Whiskey in the jail
Former bus driver Peter Lavery won the lotto, bought a DeLorean car and started a whiskey company which is about to move to the old Crumlin Road Jail in Belfast
Peter Lavery at the launch of his £5 million pound investment to bring a distillery to Crumlin Road Jail in Belfast. Photograph: Bill Smyth
Peter Lavery has left his gull-winged John Z DeLorean car at home, instead driving his Mercedes into the large yard of the old Crumlin Road jail, new home of his Belfast Distillery Company.
He passes the area where the 17 men, hanged in the jail between 1854 and 1961, are buried and parks alongside the old A-Wing where his Danny Boy and Titanic whiskeys and JHP shortly will be distilled.
JHP? Jail House Poteen.
This larger-than-life lottery multi-millionaire is quietly excited. “Irish whiskey is very sexy,” he says, as he brings me inside the prison, soon to be transformed into a distillery and visitor centre.
From the nationalist working class Short Strand in east Belfast, he is the main investor in the £4.8 million (€5.66m) project which is to employ up to 70 people at the distillery and create an additional visitor centre for a city now firmly on the global tourist map.
Some 17 years ago, when he was a bus driver earning £300 a week, he won £10.2 million in the British National Lottery; the numbers ingrained for ever: 4, 12, 13, 33, 40 and 46. As soon as he received the cheque he got out of the country for an exotic holiday to “clear his head”. When he returned his local post office had 14,000 letters waiting for him, most of them begging letters.
“Winning the lottery certainly changed me from driving buses but it hasn’t changed me as a person,” says 51-year-old, who reckons he is onto another winner having recently got planning permission from the Northern Executive to open a distillery at the old Victorian prison.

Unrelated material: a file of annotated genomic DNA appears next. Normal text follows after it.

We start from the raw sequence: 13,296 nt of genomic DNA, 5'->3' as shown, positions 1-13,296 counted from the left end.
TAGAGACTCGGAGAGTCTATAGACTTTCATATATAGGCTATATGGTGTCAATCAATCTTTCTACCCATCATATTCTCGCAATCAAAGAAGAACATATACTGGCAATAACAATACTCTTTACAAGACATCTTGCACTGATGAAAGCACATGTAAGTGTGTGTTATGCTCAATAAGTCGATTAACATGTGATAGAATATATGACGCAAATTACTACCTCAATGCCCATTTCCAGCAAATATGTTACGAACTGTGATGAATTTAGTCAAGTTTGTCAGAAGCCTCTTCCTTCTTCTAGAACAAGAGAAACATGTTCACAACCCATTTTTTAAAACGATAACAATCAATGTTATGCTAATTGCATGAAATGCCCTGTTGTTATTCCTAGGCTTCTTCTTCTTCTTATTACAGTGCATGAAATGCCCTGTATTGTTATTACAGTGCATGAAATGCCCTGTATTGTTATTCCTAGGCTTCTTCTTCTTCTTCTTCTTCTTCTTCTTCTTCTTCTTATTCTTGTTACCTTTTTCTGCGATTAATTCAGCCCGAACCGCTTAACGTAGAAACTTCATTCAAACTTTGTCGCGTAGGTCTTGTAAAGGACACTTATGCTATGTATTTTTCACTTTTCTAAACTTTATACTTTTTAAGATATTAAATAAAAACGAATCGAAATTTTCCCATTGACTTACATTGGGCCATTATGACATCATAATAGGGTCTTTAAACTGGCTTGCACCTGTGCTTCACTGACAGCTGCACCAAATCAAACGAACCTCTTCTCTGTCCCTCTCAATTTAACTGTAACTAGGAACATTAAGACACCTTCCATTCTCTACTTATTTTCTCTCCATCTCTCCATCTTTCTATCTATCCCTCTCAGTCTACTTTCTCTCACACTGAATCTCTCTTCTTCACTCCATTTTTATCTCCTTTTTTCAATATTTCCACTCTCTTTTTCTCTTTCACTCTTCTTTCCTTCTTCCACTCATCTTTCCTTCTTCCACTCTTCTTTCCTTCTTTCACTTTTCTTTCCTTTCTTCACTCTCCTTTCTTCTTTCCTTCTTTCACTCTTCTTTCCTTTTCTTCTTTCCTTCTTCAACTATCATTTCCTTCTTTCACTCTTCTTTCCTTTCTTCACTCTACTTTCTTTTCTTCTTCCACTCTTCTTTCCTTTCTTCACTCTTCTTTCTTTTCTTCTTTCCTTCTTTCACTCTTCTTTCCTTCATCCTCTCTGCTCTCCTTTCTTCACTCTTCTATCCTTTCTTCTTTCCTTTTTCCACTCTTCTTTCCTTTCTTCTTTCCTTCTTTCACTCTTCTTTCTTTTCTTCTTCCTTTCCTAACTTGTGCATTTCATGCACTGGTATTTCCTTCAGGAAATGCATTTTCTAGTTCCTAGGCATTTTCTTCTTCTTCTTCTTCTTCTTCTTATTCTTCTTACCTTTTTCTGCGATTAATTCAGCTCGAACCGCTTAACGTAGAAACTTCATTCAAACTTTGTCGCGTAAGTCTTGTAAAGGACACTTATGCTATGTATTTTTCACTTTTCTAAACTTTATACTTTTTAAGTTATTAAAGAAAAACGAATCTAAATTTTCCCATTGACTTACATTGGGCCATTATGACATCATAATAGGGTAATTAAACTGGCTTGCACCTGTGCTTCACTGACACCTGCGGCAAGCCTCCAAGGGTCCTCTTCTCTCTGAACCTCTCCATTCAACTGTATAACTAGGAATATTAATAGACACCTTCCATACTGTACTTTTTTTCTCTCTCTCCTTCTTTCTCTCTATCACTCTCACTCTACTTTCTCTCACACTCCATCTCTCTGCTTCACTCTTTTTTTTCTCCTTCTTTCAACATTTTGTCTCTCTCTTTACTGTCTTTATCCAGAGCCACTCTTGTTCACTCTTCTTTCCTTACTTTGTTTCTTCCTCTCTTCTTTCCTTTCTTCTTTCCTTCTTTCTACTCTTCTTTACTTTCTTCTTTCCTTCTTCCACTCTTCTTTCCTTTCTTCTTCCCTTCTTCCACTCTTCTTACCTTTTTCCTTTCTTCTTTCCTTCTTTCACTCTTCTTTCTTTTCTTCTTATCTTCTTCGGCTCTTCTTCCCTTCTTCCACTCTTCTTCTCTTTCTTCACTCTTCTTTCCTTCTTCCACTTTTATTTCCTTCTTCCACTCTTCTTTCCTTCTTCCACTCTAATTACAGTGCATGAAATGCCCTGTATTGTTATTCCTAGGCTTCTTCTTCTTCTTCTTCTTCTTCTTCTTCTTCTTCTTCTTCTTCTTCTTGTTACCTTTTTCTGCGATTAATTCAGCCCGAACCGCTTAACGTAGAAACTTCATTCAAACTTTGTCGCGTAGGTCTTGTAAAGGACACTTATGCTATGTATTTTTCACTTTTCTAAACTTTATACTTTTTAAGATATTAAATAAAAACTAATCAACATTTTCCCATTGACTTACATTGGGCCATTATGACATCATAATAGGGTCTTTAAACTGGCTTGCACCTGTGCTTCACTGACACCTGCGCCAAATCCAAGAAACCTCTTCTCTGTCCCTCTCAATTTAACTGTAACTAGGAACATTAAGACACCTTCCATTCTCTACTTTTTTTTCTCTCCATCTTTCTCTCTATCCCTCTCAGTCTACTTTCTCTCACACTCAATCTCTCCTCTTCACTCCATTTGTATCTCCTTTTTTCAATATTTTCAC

He has sampled plenty of his own brands, as the whiskeys were previously made, on his behalf, at the Cooley Distillery in Co Louth. He developed a taste for high living with his lottery win in 1996. That included an investment in his DeLorean car, as well as in pubs and property , and he has generally been enjoying the good life.
But he won’t be sampling his own products when, in just over three years, the first whiskeys made at Crumlin Road distillery will be bottled. “
I have borderline diabetes and stopped drinking three years ago,” he explains. “At that stage my doctor said, ‘If you don’t get yourself busy again you will be dead’. He was probably right.”
He’s minding his health now. “You can only go on so many holidays, you can only eat so many dinners, you can only go to so many good restaurants. I could not get up tomorrow morning and do nothing; I just have to do something.”
The imposing grey basalt building was constructed between 1846 and 1850. At the height of the Troubles some 2,000 republicans and loyalists were imprisoned or remanded there, often four to a cell. Inmates included the Rev Ian Paisley, Gerry Adams, the Shankill Butchers, David Ervine, Michael Stone and, further back, Eamon de Valera. The last of the 17 men hanged there was Robert McGladdery, in 1961, for the murder of 19-year-old Pearl Gamble near Newry earlier that year.
There’s a ghost too, of course, in a “haunted cell” where a prisoner hanged himself. It was used as a storeroom rather than a cell, says Lavery. Warders were reluctant to enter. “We were told by paramilitaries and prison officers that the prison dogs wouldn’t go near the cell.”
All this, and the story of whiskey distilling in Belfast, will be part of the narrative of the visitor centre. A-Wing has three floors with an additional long roof space which will house a conference and function room. About 100 of the 180 cells in this wing will be knocked to help accommodate the three large copper stills being manufactured in Forsyth in Scotland: “Forsyth is the Rolls Royce of still-making.”